I’ve been getting back into writing fiction. I’m currently editing the novella I wrote for my dissertation, and it’s going well. I’m adding and improving and feeling generally good about the process. But I know it took a long time and a lot of hard work to get to this point, and it’s often difficult to know where to begin with fiction.
So, I’ve made a list of a few things that I think can help when navigating the world of fiction writing:
Freewriting is a good starting point
One of my longest works in progress started with freewriting. I just sat down in a university lecture one day (before the lecture started) and began writing. I just wrote what came into my head at that point. I didn’t overthink it, I didn’t ask why I was writing this, I just took the thought that was in my head and wrote it onto the page.
I carried this on, and figured out what kind of plot this could lead to, and just went from there. Freewriting isn’t always that simple, but if you’re struggling with an idea, or with writing anything at all, then just freewrite the stuff that comes into your head. That’ll at least give you something to work with.
Take from the world around you
Life is free material. Who needs a book of prompts when you’ve got real life? You might enjoy going to a cafe to write, or know a park that you walk through regularly, and this can become a setting for a story. It might play a major role in a short story or piece of flash fiction, or it might become a scene in a novel.
Take somewhere that you know well and can physically explore, and write a paragraph or two set in that area. Observe it, and while you’re there something might happen that’ll spark an idea.
This doesn’t have to be a place either, there might be an event in your life, or a person that had affected you in some way. You can put this into a story, or recreate it in fiction form if it’s a story you think is worth telling. It might be a situation that you feel only you can write, and it doesn’t have to be semi-autobiographical, it can be fiction based on events unique to your life. Don’t be afraid to mix up the real world with the fictional.
Become your character
Okay, so you’ve got a plot, or a basic idea for a story. What about characters? Sometimes it helps not to distance them but to bring them as close to possible. Think about who they are, or who you want them to be. Try to walk in their shoes and become them before you set out to write them. Pretend they are walking through your home town for the first time, how do they experience this place? What are their thoughts and feelings? How are they different to you, and what would they say to you if you were walking alongside them?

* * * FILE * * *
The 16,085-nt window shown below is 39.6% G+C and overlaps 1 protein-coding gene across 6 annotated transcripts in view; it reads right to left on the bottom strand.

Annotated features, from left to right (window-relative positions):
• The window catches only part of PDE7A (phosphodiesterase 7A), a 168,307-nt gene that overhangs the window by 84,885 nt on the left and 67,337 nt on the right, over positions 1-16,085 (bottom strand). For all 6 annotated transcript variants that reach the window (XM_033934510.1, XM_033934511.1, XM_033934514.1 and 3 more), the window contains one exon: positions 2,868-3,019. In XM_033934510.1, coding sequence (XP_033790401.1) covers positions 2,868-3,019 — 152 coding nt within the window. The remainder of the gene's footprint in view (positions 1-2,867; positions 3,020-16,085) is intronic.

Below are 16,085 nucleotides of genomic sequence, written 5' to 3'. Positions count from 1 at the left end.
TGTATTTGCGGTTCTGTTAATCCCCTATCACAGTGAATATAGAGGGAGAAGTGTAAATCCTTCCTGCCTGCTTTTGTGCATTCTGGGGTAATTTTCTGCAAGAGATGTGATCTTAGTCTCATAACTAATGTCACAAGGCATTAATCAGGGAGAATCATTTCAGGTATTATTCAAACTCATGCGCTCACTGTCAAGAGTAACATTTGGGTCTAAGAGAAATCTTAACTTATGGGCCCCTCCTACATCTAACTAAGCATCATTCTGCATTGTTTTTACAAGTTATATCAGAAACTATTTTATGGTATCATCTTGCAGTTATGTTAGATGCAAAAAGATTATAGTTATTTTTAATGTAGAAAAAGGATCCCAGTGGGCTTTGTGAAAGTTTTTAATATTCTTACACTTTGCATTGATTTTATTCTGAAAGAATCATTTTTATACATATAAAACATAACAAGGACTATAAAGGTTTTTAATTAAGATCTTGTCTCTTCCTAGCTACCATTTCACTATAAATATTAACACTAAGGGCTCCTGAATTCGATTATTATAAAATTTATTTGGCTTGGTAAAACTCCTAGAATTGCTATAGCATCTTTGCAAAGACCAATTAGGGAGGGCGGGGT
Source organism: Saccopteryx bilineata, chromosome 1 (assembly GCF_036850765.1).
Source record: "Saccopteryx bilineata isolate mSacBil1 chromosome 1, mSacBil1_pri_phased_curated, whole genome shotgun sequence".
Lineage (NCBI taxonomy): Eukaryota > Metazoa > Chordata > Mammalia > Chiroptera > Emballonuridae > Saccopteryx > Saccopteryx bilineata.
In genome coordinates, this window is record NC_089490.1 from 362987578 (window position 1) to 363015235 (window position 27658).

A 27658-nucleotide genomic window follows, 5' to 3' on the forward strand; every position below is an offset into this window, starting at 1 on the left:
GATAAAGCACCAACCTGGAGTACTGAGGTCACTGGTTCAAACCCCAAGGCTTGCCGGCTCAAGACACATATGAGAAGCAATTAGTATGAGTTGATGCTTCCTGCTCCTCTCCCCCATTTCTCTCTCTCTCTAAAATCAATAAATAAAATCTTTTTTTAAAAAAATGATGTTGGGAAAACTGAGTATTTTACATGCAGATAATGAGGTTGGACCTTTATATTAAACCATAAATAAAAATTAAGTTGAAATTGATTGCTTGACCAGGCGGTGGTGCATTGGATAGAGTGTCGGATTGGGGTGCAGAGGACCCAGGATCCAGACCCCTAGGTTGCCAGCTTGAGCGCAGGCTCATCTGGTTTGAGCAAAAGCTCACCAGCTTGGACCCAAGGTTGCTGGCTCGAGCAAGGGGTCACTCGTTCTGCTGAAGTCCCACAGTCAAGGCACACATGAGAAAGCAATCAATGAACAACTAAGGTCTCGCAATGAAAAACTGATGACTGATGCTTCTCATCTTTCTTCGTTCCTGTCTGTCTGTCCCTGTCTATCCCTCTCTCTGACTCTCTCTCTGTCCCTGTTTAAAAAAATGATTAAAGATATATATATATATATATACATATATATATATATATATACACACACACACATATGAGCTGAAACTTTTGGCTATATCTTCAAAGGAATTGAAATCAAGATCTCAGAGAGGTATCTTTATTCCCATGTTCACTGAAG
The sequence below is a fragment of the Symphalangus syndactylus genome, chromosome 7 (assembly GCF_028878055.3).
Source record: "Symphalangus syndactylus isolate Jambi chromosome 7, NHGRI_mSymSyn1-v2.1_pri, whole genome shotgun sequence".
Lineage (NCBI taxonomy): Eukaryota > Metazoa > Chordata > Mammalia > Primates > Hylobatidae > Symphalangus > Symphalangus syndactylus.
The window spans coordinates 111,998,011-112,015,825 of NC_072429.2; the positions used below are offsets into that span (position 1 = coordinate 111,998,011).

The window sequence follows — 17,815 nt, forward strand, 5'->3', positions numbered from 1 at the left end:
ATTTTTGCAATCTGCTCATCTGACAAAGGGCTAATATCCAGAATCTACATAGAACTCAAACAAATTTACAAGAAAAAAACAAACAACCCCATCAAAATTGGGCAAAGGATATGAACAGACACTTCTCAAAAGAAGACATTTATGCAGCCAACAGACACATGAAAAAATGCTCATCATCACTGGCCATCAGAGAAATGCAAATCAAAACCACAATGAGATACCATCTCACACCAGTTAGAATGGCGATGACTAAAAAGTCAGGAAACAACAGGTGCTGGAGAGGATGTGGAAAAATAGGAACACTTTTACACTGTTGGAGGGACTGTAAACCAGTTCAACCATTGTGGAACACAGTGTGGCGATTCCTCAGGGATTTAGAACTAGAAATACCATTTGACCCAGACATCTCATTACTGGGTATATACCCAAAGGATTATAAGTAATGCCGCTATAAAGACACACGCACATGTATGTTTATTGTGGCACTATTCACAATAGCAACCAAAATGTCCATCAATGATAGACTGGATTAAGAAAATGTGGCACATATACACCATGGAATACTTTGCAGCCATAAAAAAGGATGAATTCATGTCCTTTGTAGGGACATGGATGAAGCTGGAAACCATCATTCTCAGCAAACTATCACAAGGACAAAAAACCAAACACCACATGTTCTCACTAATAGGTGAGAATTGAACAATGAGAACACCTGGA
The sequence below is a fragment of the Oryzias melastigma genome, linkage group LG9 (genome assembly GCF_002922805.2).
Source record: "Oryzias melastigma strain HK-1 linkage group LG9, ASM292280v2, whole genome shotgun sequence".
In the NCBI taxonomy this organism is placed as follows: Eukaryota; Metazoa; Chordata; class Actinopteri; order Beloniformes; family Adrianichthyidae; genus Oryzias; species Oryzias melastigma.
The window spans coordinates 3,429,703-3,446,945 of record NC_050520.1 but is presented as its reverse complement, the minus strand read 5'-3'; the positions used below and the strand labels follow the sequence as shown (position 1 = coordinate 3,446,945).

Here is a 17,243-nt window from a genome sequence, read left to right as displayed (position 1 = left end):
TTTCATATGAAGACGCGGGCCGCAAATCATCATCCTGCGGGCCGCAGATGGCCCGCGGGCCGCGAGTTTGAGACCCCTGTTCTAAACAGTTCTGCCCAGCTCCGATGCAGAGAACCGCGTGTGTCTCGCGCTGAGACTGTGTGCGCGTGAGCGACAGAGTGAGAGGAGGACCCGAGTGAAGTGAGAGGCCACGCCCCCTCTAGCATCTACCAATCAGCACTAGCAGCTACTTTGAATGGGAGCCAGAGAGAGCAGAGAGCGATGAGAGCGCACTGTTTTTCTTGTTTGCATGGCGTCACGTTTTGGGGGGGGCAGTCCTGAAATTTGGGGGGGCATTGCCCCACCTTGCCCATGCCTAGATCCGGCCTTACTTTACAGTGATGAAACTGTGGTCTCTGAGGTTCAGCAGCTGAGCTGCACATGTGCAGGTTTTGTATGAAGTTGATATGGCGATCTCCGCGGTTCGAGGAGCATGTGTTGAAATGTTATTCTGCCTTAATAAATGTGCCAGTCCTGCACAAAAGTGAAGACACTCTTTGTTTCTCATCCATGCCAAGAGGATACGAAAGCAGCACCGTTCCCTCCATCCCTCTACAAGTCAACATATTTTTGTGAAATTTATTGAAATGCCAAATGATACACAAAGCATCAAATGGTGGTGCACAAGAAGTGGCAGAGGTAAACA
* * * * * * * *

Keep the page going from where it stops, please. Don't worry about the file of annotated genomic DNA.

Of course, this depends on what kind of fiction you’re writing and what sort of setting they’ll be navigating anyway, but it helps to get a feel for who they are by putting them in a simple setting and questioning them, working out how they behave, and thinking as they would think. Then you can flesh out their personality and adapt them to whatever setting you want to put them in.
Create a plot plan in the way that works for you
I almost never try and plan my plot from the start. I let the idea and the characters do the talking first, and then once I’ve established roughly what kind of a story I’ve got and where I want it to go, then I make the plot plan.
The plot might alter a few times before I settle on one I’m happy with, but the important part is that I already have a world, a life, a story and family of characters to work with once I’m figuring all this out. Once you’ve got those core elements, you can manipulate them and play with them however you want, and you don’t necessarily need to worry about losing anything or not having enough.
Sometimes I find trying to work the plot out at the start just doesn’t work, because I haven’t got enough space within the story to really develop it. But you’ll know what works best for you, but I just advise getting something down, even if it’s just 1000 words, or a single chapter, before thinking about the finer points of the plot.
Although, what always helps at the beginning stage is to just write a premise, or summary of the idea you’ve got. Not a plot plan, but a paragraph of how you’d explain the story to your friend if they asked what you were writing. Make it as simple and as clear as possible, because most of the time this will give you an idea of what the essence of the story will be.
Just write. Write anything.
Fiction holds many possibilities. You might write flash fiction, short stories, novellas, novels…but the important thing is to write. You might write a few thousand words then realise that the idea would be better contained in a few hundred, or vice versa. But the point is: write. Whatever techniques you want to use, you won’t have anything unless you just write it. And here I come back to free writing, with the additional suggestion of writing prompts or writing workshops. Anything to give you a starting point.
Have fun creating, say hello to your characters for me, and remember that when it comes to fiction, anything can happen.